Wednesday, December 13, 2017

"Follow the Leader", Featuring Beverly Mahone

What should leadership do to attract and retain millennials? 

That's a great question!  First, let me say I believe some employers have a misconception
about millennials, their work ethic, and their habits.  Depending on what survey you read, you may be led to believe GenY is the job-hopping generation and they don't like following the rules and regulations.  I beg to differ! So, what should leadership do to attract and maintain millennials?

Provide great benefits 
This includes having an excellent company match for contributions into a 401K plan, along with education on the value of having such a plan, and what it means for their future. 

Offering a health plan, with free fitness club membership, shows your employees that you care about their health and wellness, As an added bonus, offer incentives for completing specific health-oriented goals (i.e. quit smoking).

Provide paid maternity leave up to 12 weeks.  According to PL + US (Paid Leave for the United States), 1 in 4 mothers are forced to return to work within 10 days of giving birth due to a lack of income coming in.  Add on top of that childcare expenses, and you will have unhappy employees who will be looking to quit or find another job.

A Student Loan repayment program is an excellent way to help millennials who are burdened with student loan debt.  According to a survey conducted by American Student Assistance, 76 percent of respondents said if a prospective employer offered a student loan repayment benefit, it would be a contributing or deciding factor in accepted a job offer.  By including such a benefit, you not only add value to your company's portfolio, but you may also find it won't be as hard to recruit and maintain millennials as employees.  It can be a win-win for everybody.

And of course, o
ffer vacation and sick time!

Flexible schedule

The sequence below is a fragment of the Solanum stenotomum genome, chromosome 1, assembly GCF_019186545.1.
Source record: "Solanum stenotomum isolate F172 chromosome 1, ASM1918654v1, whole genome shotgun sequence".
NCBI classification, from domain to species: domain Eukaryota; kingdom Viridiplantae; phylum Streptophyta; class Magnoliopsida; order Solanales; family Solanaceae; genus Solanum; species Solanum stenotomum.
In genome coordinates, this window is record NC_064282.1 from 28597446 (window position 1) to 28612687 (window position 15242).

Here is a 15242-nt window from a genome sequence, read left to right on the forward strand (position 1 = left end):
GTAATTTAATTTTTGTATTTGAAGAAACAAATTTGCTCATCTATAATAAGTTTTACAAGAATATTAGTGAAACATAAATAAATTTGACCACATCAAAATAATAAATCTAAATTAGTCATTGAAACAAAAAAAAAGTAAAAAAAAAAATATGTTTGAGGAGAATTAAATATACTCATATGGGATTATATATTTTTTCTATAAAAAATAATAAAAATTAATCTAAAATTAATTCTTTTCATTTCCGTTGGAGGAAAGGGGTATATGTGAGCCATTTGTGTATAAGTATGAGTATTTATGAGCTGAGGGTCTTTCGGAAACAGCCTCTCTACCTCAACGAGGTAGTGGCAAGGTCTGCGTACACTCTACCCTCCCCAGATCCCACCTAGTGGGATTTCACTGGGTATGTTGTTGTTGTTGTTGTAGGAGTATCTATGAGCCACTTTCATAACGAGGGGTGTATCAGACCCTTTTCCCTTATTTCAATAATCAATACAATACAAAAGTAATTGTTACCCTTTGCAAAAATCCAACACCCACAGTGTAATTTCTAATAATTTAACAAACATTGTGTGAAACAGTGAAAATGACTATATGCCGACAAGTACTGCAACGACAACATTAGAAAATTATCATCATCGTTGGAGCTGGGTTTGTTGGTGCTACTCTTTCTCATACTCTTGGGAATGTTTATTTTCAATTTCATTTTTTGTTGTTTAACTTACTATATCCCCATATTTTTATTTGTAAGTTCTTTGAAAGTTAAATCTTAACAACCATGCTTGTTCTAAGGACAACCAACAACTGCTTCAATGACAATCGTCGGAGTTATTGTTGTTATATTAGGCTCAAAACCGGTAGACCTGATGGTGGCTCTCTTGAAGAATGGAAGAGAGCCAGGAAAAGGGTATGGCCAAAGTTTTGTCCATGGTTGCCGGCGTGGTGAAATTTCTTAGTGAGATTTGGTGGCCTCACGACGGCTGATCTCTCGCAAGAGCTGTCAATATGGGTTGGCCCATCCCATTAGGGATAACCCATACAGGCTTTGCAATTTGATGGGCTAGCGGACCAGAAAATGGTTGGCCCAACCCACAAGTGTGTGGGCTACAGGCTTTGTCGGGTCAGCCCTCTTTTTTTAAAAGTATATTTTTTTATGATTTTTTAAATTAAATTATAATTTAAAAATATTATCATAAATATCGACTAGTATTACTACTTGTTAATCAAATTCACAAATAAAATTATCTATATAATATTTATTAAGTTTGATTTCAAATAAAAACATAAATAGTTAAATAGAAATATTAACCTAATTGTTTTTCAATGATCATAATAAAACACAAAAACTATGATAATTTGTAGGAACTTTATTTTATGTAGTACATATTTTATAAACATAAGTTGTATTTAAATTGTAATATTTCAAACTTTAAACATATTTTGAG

Offer a flexible schedule and work at home opportunities if applicable.  Not everyone believes in the traditional 9-5 anymore, so if you have employees who have proven they can get the job done no matter what time they start, make it an option.

Be transparent. 
Leaders who are transparent, more often than not, establish better relationships with their employees.  Keeping your staff in the loop, helps develop and build trust.

Be engaging and cut out the hierarchy.  Employee engagement can be difficult for some managers due to age difference, but taking some time to get to know your millennial employees will open the lines of communication to a greater degree.

Also, the best ideas given should always win out.  Just because someone has been with the company 20 years doesn't mean they an edge on those who started a year ago.  Leaders should always be looking for new, creative, and fresh ideas that will continue to move their company's bottom line.

Beverly Mahone is a veteran journalist, author, coach, and professional speaker. After more than 30 years in radio and TV news, Beverly created BAM Enterprises. Among her clients are Baby-Boomers and Seniors who are re-entering the job market. She also works with employers to help them understand how to recruit and train Millennials. Beverly has appeared on numerous radio and TV talk programs including MSNBC. She has been featured in the New York Times and has written five books including the Amazon Best Sellers How to Get on the News Without Committing Murder and The Baby Boomer/Millennial Divide: Making it Work at WORK.
She has written for or been covered by the Huffington Post, Forbes, and Newsweek magazine.

Connect with Beverly: LinkedIn | Website | Twitter

1 comment:

  1. Great points Beverly. But these are also good ideas for all employers of every group. Treat the workers fairly and with transparency and they will be loyal.